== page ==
Neolithic Scandinavians Rejected Farming


Credit: Copyright Solange Rigaud

Examples of personal ornaments used by the last
European foraging societies during the Early
Neolithic period 8,000-5,000 BCE. 
Recent DNA studies show that an isolated "mystery" population developed farming, and, that agriculture was spread from the middle East throughout the Mediterranean basin not overland but by boat in a pattern leap-frogging along the coasts of Europe.

This report suggests what happened as farming settlements appeared further from its origination point.  In short, hunter - gatherer bands rejected farming practices, preferring to remain in their traditional way of life.

The expansion of a new and radically different economic model against the resistance of an older, established social order is gist for the writer's mill.  I can easily imagine all sorts of conflict occurring.  For one thing, hunter-gatherer society is based on the extended family, with the oldest members of the clan making decisions and guiding group actions, whereas in a village of farmers with a greater population, there is going to be conflict between clans to establish control.

This explains how we end up with family feuds as between the Capulets and Montagues or the Hatfields and McCoys, a plot based on ancient human reality.

Here's the story, along with links to other related posts:
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Don’t make me into a farmer:
Northern Europeans to Neolithic interlopers

Northern Europeans in the Neolithic period initially rejected the practice of farming, which was otherwise spreading throughout the continent, researchers find. Their findings offer a new wrinkle in the history of a major economic revolution that moved civilizations away from foraging and hunting as a means for survival.

"This discovery goes beyond farming," explains Solange Rigaud, the study's lead author and a researcher at the Center for International Research in the Humanities and Social Sciences (CIRHUS) in New York City. "It also reveals two different cultural trajectories that took place in Europe thousands of years ago, with southern and central regions advancing in many ways and northern regions maintaining their traditions."

CIRHUS is a collaborative arrangement between France's National Center for Scientific Research (CNRS) and New York University.

The study, whose other authors include Francesco d'Errico, a professor at CNRS and Norway's University of Bergen, and Marian Vanhaeren, a professor at CNRS, appears in the journal PLOS ONE.

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In order to study these developments, the researchers focused on the adoption or rejection of ornaments -- certain types of beads or bracelets worn by different populations. This approach is suitable for understanding the spread of specific practices -- previous scholarship has shown a link between the embrace of survival methods and the adoption of particular ornaments. However, the PLOS ONE study marks the first time researchers have used ornaments to trace the adoption of farming in this part of the world during the Early Neolithic period (8,000-5,000 BCE).

It has been long established that the first farmers came to Europe 8,000 years ago, beginning in Greece and marking the start of a major economic revolution on the continent: the move from foraging to farming over the next 3,000 years. However, the pathways of the spread of farming during this period are less clear.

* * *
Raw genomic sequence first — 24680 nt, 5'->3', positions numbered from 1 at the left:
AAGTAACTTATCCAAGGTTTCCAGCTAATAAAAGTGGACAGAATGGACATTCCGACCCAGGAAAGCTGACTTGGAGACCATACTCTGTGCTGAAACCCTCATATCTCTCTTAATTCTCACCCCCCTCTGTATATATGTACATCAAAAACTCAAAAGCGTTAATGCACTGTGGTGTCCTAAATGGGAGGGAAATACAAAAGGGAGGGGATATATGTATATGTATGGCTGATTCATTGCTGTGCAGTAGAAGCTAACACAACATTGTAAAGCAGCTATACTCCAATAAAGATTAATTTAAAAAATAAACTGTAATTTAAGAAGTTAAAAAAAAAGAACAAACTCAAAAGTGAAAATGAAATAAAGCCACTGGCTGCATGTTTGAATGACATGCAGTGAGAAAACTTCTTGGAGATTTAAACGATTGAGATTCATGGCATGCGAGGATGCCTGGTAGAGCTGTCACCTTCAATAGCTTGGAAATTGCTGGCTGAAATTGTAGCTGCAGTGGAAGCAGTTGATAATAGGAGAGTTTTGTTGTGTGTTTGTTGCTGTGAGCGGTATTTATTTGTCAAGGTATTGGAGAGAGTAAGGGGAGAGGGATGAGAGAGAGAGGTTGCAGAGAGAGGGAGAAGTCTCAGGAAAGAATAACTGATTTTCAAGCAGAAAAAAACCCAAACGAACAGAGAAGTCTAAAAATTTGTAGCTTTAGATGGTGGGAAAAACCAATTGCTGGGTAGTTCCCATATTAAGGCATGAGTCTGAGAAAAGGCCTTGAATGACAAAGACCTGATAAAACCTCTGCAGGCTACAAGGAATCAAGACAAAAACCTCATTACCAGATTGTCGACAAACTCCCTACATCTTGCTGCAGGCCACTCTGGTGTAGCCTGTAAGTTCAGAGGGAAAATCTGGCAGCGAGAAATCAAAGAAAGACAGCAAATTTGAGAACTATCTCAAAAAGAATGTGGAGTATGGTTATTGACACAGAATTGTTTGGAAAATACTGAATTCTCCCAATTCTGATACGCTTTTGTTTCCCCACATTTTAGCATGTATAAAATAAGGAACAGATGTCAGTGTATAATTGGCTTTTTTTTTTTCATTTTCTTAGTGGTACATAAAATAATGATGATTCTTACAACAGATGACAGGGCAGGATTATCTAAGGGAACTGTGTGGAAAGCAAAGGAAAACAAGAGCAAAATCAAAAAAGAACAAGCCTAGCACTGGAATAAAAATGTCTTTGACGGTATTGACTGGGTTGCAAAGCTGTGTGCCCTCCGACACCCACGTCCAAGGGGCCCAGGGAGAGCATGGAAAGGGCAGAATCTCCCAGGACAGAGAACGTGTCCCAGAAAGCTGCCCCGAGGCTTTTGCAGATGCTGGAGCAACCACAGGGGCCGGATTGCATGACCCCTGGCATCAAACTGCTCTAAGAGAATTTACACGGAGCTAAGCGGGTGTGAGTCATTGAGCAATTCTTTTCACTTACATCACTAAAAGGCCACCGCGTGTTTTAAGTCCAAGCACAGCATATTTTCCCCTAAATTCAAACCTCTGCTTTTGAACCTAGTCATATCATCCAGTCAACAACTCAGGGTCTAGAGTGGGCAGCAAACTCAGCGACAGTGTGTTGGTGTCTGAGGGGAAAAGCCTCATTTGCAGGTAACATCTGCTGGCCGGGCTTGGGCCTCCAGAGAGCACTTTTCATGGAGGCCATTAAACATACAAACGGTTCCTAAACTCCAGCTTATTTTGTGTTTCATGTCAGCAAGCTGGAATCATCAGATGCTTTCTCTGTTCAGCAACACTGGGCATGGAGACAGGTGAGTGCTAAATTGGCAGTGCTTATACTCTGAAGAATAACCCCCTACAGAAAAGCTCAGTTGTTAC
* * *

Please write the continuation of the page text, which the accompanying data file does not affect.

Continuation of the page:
To explore this process, the researchers examined more than 200 bead-types found at more than 400 European sites over a 3,000-year period. Previous research has linked farming and foraging populations with the creation and adornment of discrete types of beads, bracelets, and pendants. In the PLOS ONE study, the researchers traced the adoption of ornaments linked to farming populations in order to elucidate the patterns of transition from foraging and hunting to farming.

Their results show the spread of ornaments linked to farmers -- human-shaped beads and bracelets composed of perforated shells -- stretching from eastern Greece and the Black Sea shore to France's Brittany region and from the Mediterranean Sea northward to Spain. By contrast, the researchers did not find these types of ornaments in the Baltic region of northern Europe. Rather, this area held on to decorative wear typically used by hunting and foraging populations -- perforated shells rather than beads or bracelets found in farming communities.

"It's clear hunters and foragers in the Baltic area resisted the adoption of ornaments worn by farmers during this period," explains Rigaud. "We've therefore concluded that this cultural boundary reflected a block in the advancement of farming -- at least during the Neolithic period."

The research was supported, in part, by the French Ministry of National Education, Research, and Technology, the Fyssen Foundation, and the Marie Skłodowska-Curie COFUND Action.

Related stories:
Also of interest:
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Story Source: Materials provided by New York University. Solange Rigaud , Francesco d'Errico, Marian Vanhaeren. Ornaments Reveal Resistance of North European Cultures to the Spread of Farming. PLoS One, 2015

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